Non-consensual AI is taking over

Non-consensual AI is taking over

Charlie Warzel writes:

If you’re looking to understand the philosophy that underpins Silicon Valley’s latest gold rush, look no further than OpenAI’s Scarlett Johansson debacle. The story, according to Johansson’s lawyers, goes like this: About nine months ago, OpenAI CEO Sam Altman approached the actor with a request to license her voice for a new conversation feature in ChatGPT; Johansson declined. She alleges that just two days before the company’s keynote event last week—in which that feature, a version of which launched last September, was highlighted as part of a new system called GPT-4o—Altman reached out to Johansson’s team, urging the actor to reconsider. Johansson and Altman allegedly never spoke, and Johansson allegedly never granted OpenAI permission to use her voice. Nevertheless, the company debuted GPT-4o two days later—drawing attention to the “Sky” voice, which many believed was alarmingly similar to Johansson’s.

Johansson told NPR that she was “shocked, angered and in disbelief that Mr. Altman would pursue a voice that sounded so eerily similar to mine.” In response, Altman issued a statement denying that the company had cloned her voice and saying that it had already cast a different voice actor before reaching out to Johansson. (I’d encourage you to listen for yourself.) Curiously, Altman said that OpenAI would take down Sky’s voice from its platform “out of respect” for Johansson. This is a messy situation for OpenAI, complicated by Altman’s own social-media posts. On the day that OpenAI announced GPT-4o, Altman posted a cheeky, one-word statement on X: “Her”—a reference to the 2013 film of the same name, in which Johansson is the voice of an AI assistant that a man falls in love with. Altman’s post is reasonably damning, implying that Altman was aware, even proud, of the similarities between Sky’s voice and Johansson’s.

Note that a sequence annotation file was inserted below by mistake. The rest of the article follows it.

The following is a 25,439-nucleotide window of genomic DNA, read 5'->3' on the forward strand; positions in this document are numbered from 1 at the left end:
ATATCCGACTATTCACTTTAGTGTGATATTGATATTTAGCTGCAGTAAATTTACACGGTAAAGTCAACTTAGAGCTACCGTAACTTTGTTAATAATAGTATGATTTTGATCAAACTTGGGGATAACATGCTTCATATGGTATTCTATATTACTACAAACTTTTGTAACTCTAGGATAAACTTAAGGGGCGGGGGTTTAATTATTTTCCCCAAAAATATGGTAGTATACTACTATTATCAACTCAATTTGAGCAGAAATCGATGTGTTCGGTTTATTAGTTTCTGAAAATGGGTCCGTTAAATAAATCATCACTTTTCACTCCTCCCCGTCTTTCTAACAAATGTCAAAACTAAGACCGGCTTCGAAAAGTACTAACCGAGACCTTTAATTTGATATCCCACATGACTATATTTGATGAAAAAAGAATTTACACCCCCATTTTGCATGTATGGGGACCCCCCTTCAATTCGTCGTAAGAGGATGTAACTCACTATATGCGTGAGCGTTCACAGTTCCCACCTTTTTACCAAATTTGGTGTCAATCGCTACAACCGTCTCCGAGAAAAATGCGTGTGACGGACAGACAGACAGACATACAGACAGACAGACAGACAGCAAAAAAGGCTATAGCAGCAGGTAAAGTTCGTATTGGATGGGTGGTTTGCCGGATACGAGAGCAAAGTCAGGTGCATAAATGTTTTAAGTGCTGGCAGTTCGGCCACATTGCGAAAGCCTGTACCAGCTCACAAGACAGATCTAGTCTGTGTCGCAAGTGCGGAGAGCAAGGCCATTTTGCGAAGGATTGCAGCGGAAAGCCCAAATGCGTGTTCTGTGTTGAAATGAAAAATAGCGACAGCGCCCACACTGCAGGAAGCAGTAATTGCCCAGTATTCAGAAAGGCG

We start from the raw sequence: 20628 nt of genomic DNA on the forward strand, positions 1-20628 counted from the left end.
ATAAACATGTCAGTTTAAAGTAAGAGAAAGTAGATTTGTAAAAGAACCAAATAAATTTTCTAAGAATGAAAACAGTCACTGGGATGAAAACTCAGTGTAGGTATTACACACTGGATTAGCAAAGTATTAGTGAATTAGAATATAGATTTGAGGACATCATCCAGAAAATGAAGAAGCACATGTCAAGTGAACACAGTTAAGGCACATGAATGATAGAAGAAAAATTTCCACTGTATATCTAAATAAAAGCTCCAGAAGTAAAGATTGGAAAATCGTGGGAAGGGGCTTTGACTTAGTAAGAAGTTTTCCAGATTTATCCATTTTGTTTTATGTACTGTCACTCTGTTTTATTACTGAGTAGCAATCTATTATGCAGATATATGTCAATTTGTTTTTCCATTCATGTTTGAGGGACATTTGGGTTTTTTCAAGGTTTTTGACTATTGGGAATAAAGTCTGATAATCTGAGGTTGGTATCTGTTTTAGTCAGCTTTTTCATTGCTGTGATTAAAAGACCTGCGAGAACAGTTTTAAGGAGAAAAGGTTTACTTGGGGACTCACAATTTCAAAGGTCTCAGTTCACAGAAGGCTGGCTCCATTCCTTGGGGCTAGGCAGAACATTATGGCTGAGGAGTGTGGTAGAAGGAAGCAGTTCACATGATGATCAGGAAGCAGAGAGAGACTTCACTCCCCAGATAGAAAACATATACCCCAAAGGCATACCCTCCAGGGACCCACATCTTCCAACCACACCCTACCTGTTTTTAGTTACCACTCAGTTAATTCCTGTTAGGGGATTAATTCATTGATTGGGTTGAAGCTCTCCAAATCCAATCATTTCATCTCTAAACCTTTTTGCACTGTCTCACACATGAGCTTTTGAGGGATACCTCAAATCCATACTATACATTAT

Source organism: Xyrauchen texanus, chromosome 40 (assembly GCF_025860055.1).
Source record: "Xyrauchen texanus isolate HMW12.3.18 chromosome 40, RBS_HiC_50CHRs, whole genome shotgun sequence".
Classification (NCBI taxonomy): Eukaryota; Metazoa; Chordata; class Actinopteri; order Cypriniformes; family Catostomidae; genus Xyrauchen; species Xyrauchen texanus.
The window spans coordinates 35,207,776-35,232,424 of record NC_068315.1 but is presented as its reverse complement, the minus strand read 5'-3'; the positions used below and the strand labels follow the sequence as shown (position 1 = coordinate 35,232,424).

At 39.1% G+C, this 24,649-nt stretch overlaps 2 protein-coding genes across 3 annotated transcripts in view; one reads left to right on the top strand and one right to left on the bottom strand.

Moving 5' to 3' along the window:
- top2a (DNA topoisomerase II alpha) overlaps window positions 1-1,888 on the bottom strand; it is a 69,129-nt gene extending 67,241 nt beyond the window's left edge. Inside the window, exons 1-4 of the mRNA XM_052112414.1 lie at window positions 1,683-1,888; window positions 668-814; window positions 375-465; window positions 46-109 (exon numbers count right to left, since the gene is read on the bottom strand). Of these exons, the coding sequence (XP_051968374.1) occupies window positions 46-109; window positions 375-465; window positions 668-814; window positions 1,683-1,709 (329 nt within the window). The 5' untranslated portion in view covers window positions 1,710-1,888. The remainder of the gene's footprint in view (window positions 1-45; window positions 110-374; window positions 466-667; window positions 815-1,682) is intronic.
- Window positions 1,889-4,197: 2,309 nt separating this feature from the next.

On its own, this seems to be yet another example of a tech company blowing past ethical concerns and operating with impunity. But the situation is also a tidy microcosm of the raw deal at the center of generative AI, a technology that is built off data scraped from the internet, generally without the consent of creators or copyright owners. Multiple artists and publishers, including The New York Times, have sued AI companies for this reason, but the tech firms remain unchastened, prevaricating when asked point-blank about the provenance of their training data. At the core of these deflections is an implication: The hypothetical superintelligence they are building is too big, too world-changing, too important for prosaic concerns such as copyright and attribution. The Johansson scandal is merely a reminder of AI’s manifest-destiny philosophy: This is happening, whether you like it or not. [Continue reading…]

Comments are closed.